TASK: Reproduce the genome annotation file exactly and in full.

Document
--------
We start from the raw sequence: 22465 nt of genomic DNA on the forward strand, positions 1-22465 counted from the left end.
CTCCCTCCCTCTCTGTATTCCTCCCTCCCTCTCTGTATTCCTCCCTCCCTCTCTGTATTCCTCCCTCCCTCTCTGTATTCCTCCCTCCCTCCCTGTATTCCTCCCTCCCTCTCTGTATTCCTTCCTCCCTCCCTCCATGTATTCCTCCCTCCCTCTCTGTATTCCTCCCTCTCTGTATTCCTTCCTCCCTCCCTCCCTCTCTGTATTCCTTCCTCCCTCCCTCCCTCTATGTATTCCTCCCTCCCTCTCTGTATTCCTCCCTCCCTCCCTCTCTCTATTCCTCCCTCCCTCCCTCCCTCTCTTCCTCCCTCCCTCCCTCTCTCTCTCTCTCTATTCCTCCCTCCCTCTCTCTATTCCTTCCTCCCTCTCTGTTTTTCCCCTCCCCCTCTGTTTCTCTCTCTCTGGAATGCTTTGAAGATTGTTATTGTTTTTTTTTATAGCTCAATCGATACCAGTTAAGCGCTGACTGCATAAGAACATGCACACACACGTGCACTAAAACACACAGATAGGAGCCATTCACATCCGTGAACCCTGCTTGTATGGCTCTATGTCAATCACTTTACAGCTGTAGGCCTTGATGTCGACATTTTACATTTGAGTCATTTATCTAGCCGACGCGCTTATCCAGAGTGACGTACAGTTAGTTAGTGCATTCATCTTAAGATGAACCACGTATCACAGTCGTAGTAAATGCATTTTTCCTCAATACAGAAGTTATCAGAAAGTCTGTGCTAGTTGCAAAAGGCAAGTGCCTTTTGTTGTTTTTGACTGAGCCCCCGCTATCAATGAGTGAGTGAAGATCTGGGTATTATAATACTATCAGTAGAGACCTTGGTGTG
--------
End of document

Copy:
We start from the raw sequence: 22465 nt of genomic DNA on the forward strand, positions 1-22465 counted from the left end.
CTCCCTCCCTCTCTGTATTCCTCCCTCCCTCTCTGTATTCCTCCCTCCCTCTCTGTATTCCTCCCTCCCTCTCTGTATTCCTCCCTCCCTCCCTGTATTCCTCCCTCCCTCTCTGTATTCCTTCCTCCCTCCCTCCATGTATTCCTCCCTCCCTCTCTGTATTCCTCCCTCTCTGTATTCCTTCCTCCCTCCCTCCCTCTCTGTATTCCTTCCTCCCTCCCTCCCTCTATGTATTCCTCCCTCCCTCTCTGTATTCCTCCCTCCCTCCCTCTCTCTATTCCTCCCTCCCTCCCTCCCTCTCTTCCTCCCTCCCTCCCTCTCTCTCTCTCTCTATTCCTCCCTCCCTCTCTCTATTCCTTCCTCCCTCTCTGTTTTTCCCCTCCCCCTCTGTTTCTCTCTCTCTGGAATGCTTTGAAGATTGTTATTGTTTTTTTTTATAGCTCAATCGATACCAGTTAAGCGCTGACTGCATAAGAACATGCACACACACGTGCACTAAAACACACAGATAGGAGCCATTCACATCCGTGAACCCTGCTTGTATGGCTCTATGTCAATCACTTTACAGCTGTAGGCCTTGATGTCGACATTTTACATTTGAGTCATTTATCTAGCCGACGCGCTTATCCAGAGTGACGTACAGTTAGTTAGTGCATTCATCTTAAGATGAACCACGTATCACAGTCGTAGTAAATGCATTTTTCCTCAATACAGAAGTTATCAGAAAGTCTGTGCTAGTTGCAAAAGGCAAGTGCCTTTTGTTGTTTTTGACTGAGCCCCCGCTATCAATGAGTGAGTGAAGATCTGGGTATTATAATACTATCAGTAGAGACCTTGGTGTG